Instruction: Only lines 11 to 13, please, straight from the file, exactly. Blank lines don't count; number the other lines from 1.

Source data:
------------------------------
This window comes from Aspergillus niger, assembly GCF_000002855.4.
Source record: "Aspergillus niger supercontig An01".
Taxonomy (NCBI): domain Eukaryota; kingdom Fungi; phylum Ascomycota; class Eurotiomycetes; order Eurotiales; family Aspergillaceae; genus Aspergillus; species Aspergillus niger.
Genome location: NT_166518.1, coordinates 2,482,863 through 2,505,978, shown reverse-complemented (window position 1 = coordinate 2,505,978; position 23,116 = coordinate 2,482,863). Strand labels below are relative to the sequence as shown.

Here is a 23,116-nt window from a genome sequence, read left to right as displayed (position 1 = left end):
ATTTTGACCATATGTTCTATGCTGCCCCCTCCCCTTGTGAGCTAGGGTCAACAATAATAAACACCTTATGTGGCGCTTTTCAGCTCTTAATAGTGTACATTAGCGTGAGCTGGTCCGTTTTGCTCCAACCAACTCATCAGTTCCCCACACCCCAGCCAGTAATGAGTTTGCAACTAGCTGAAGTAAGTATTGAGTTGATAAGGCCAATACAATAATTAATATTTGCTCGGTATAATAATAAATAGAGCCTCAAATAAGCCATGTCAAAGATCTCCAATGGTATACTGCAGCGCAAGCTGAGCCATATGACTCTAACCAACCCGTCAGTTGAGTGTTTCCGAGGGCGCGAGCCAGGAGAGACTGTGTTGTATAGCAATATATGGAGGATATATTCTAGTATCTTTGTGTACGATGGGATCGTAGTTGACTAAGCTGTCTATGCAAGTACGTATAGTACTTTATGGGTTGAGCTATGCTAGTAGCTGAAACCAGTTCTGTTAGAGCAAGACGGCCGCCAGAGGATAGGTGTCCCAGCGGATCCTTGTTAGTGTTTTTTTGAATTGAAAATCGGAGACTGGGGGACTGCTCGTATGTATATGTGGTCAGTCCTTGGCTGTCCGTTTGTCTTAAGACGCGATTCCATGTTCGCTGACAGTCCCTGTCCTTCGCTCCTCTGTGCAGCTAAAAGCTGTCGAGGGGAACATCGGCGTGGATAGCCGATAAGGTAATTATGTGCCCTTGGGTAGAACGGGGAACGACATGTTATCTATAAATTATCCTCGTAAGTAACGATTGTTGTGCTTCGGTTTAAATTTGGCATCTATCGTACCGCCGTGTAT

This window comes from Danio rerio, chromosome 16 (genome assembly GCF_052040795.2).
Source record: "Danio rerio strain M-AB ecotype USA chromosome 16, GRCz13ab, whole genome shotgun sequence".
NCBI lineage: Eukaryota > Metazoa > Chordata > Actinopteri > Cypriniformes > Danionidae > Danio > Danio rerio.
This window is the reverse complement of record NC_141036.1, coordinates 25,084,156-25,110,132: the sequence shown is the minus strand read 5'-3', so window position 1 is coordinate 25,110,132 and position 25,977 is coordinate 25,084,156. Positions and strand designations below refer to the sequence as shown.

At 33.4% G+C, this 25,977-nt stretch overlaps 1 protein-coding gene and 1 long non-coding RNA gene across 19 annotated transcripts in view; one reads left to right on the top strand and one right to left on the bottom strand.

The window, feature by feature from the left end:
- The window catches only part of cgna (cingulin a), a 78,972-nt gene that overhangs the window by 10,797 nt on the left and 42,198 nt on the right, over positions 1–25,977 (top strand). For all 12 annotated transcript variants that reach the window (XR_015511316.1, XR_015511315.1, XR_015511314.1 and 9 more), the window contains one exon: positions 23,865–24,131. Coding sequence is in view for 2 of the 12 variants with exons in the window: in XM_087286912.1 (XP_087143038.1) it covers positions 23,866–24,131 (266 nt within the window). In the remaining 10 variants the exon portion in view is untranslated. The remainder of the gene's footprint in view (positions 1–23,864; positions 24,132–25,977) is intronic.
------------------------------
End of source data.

At 33.4% G+C, this 25,977-nt stretch overlaps 1 protein-coding gene and 1 long non-coding RNA gene across 19 annotated transcripts in view; one reads left to right on the top strand and one right to left on the bottom strand.

The window, feature by feature from the left end:
- The window catches only part of cgna (cingulin a), a 78,972-nt gene that overhangs the window by 10,797 nt on the left and 42,198 nt on the right, over positions 1–25,977 (top strand). For all 12 annotated transcript variants that reach the window (XR_015511316.1, XR_015511315.1, XR_015511314.1 and 9 more), the window contains one exon: positions 23,865–24,131. Coding sequence is in view for 2 of the 12 variants with exons in the window: in XM_087286912.1 (XP_087143038.1) it covers positions 23,866–24,131 (266 nt within the window). In the remaining 10 variants the exon portion in view is untranslated. The remainder of the gene's footprint in view (positions 1–23,864; positions 24,132–25,977) is intronic.